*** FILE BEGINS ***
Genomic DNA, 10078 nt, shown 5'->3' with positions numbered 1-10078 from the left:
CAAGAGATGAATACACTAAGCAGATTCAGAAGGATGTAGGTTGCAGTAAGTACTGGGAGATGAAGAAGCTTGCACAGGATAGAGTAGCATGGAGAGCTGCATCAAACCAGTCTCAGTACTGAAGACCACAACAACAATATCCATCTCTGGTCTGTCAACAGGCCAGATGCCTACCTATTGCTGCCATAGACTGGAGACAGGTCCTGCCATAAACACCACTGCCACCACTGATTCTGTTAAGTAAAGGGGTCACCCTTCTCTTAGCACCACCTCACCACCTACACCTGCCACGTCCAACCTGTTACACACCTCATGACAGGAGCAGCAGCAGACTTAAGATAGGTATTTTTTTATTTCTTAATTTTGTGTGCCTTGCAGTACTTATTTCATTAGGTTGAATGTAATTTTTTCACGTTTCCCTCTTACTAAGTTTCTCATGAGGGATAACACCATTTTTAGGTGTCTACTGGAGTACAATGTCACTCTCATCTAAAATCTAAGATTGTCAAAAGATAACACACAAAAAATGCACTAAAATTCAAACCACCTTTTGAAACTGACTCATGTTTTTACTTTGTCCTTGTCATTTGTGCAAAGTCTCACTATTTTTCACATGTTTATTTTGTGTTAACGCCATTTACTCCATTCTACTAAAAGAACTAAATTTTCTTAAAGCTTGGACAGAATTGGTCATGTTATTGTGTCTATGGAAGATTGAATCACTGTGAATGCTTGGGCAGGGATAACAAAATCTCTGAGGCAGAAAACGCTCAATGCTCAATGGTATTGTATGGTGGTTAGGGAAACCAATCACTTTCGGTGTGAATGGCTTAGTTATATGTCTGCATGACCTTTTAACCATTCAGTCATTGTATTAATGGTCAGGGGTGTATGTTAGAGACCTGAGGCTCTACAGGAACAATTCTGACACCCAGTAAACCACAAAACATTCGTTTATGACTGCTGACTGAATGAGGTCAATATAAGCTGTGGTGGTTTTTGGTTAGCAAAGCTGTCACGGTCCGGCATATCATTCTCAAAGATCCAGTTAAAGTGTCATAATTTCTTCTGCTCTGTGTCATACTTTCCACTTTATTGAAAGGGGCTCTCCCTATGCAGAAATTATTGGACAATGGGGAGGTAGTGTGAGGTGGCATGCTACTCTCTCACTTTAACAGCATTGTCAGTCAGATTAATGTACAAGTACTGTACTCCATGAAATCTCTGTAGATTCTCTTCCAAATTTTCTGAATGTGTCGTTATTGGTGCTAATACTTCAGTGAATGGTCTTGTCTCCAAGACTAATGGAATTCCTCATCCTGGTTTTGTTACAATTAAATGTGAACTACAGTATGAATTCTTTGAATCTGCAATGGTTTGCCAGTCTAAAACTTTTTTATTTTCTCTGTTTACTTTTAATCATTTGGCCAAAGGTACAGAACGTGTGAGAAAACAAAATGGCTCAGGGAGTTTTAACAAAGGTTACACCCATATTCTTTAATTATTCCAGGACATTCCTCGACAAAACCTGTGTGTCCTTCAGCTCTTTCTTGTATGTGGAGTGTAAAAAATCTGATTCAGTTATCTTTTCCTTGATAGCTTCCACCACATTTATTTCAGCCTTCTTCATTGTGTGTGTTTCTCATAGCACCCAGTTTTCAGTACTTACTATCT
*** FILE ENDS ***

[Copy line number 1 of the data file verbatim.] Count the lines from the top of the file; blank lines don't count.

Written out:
Genomic DNA, 10078 nt, shown 5'->3' with positions numbered 1-10078 from the left: